The houses in the Back Bay are built almost exclusively with shared side walls, called party walls or partition walls, between them. The walls are usually one foot thick, made of brick, and situated so that they straddle the property line with half on each side.
Because the walls are shared between two lots, when the house were being built, there was a need to clearly establish the responsibility for the cost of building and maintaining the walls.
The deeds of land on the north side of Beacon Street from the Boston and Roxbury Mill Corporation included a provision that “the center of the easterly and westerly partition walls of the houses and buildings first erected on the said land shall be placed on the division lines between the granted premises and the adjoining lots, and shall be good and sufficient walls, and the party first building such partition wall, whether the owner of the premises hereby granted or of an adjoining lot, shall be entitled to have and receive from the party using such wall, one half of the actual cost of so much of said wall, including the pile foundations, and stone or brick work, and fences as he shall actually use” (Book 780, p. 30; 8Jun1860).
By contrast, although they contained extensive provisions limiting the design of the houses to be built, the deeds of land from the Commonwealth of Massachusetts and from the Boston Water Power Company did not mention the party walls. This omission was dealt with in several different ways.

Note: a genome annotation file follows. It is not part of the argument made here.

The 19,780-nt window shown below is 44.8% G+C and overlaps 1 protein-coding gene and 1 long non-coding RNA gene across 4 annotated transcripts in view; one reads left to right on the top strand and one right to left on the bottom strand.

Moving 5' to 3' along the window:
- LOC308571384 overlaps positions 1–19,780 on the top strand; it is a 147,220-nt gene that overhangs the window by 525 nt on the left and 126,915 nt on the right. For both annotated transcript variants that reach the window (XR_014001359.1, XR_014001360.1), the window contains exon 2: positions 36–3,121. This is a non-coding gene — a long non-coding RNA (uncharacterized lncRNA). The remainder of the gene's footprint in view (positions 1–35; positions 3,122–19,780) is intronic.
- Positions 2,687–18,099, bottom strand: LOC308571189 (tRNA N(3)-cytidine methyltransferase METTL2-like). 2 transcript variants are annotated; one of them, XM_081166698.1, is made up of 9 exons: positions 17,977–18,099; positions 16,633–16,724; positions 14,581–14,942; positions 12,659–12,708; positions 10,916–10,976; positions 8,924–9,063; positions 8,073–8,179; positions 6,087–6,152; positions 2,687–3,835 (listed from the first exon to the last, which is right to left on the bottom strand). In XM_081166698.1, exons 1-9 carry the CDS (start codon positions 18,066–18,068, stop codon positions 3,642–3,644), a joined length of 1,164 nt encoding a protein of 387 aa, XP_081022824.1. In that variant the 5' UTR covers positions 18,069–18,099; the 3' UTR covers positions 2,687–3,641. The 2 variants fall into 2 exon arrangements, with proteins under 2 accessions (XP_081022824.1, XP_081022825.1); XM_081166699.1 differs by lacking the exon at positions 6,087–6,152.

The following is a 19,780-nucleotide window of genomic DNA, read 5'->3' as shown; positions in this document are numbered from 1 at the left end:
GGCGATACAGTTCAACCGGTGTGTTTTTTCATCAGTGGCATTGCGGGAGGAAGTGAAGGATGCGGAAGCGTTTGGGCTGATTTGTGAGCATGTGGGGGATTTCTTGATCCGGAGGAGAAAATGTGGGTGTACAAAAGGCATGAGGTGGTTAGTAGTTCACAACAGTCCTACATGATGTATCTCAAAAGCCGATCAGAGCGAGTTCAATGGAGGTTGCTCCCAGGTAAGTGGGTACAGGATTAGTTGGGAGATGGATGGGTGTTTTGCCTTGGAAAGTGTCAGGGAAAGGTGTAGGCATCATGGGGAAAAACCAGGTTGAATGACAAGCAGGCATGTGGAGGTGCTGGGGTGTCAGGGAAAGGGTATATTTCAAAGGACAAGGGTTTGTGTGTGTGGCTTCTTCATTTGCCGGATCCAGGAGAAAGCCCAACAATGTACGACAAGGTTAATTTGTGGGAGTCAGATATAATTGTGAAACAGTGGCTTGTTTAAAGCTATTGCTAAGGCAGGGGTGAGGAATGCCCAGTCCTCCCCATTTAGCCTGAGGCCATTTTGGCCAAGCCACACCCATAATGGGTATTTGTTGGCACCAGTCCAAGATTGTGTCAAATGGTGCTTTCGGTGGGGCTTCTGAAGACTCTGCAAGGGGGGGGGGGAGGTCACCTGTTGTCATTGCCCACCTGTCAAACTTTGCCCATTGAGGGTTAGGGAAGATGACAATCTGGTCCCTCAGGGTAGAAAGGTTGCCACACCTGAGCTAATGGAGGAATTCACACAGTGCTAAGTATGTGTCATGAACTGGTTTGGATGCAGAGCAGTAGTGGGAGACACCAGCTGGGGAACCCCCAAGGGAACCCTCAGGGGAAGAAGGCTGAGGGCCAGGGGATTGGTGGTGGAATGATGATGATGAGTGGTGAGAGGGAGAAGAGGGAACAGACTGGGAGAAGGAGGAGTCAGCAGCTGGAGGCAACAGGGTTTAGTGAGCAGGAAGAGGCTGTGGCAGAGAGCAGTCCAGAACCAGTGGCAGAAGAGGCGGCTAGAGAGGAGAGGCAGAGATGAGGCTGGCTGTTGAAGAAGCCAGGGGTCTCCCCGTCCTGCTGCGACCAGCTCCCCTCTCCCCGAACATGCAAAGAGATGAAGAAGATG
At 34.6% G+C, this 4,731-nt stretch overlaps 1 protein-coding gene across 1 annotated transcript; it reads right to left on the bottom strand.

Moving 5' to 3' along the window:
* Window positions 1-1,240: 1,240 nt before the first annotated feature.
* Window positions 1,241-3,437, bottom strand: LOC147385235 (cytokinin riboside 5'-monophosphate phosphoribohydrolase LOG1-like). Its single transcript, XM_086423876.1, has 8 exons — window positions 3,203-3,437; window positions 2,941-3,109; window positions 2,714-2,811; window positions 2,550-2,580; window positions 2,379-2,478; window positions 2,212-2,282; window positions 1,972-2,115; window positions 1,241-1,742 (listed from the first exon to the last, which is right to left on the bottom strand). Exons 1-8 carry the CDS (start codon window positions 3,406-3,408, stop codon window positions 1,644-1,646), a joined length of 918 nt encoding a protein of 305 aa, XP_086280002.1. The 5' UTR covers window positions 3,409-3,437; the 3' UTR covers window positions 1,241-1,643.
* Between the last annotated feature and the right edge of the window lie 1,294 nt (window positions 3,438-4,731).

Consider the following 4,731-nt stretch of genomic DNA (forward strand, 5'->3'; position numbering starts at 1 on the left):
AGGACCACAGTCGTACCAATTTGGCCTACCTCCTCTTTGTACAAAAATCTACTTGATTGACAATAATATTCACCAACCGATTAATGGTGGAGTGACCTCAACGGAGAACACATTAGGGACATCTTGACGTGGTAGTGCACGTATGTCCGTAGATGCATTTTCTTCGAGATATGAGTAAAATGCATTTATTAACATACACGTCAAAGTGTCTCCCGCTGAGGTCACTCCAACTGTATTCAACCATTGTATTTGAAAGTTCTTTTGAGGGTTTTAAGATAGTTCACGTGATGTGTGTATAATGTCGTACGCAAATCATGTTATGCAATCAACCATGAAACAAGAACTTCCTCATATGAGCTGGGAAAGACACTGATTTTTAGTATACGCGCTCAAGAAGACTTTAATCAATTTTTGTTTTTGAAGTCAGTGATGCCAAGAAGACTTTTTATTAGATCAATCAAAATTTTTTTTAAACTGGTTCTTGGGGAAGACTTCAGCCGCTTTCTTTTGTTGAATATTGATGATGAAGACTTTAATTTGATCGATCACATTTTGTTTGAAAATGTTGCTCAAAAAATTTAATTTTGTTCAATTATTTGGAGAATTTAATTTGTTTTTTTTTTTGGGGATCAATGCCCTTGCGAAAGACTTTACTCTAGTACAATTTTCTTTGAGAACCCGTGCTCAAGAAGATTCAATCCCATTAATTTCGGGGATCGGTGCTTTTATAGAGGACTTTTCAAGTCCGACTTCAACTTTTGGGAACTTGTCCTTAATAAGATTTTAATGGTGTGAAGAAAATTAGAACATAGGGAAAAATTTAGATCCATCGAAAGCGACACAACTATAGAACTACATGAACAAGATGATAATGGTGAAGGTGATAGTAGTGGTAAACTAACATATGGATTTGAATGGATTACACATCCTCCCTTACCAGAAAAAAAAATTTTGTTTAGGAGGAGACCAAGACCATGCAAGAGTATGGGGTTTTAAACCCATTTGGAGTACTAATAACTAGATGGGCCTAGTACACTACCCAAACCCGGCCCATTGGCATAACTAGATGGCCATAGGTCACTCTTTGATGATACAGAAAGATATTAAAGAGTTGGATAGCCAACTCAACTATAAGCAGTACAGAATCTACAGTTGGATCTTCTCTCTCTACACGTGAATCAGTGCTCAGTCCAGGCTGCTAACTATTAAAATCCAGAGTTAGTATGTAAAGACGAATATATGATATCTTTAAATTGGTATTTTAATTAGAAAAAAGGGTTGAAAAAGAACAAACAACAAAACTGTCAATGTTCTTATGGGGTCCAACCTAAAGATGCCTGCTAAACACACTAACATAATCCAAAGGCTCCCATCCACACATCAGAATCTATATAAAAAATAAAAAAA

In some cases, when a large tract of lands was acquired, the buyer would include party wall stipulations in the subsequent deeds. For example, when William W. Goddard and T. Lawrence Bigelow sold portions of the land on the south side of Beacon they had acquired from the Commonwealth, they included a stipulation in the deed that “this conveyance is made upon the agreement that the grantee, his heirs and assigns, shall drive the piles and lay the stone foundations and erect thereon a brick partition wall of a character suited for and strength sufficient to sustain a dwelling house of the first class such wall to be placed on half on our adjoining land and we for ourselves and our representatives, agree to pay on demand one half of the cost of such wall or the part or parts thereof as we may use when and as we shall use the same, including in such cost one half of the pile and stone foundations” (Book 811, p. 297; 1Apr1862).
In other cases, individual land owners would enter into party wall agreements with their neighbors prior to beginning construction. These agreements are often a good indication of when a particular building was built, inasmuch as construction usually began soon after the agreements were signed. On some occasions, however, party wall agreements were entered into several years before construction. In the case of 199 Commonwealth, for example, houses had been built at both 197 Commonwealth to the east and 203 Commonwealth to the west when J. Arthur Beebe entered into party wall agreements with both owners on June 25, 1888 (Book 1832, pages 290 and 291). He did not file a permit to begin construction, however, until October of 1890, more than two years later.
The details of individual party wall agreements varied depending on whether the wall was being built for the first time or had already been built as part of an earlier house and was to be used by a later neighboring house. The agreements specified the shared responsibility for paying for the wall and, in some cases, also specified responsibilities for maintaining the wall or making additions or other changes to it.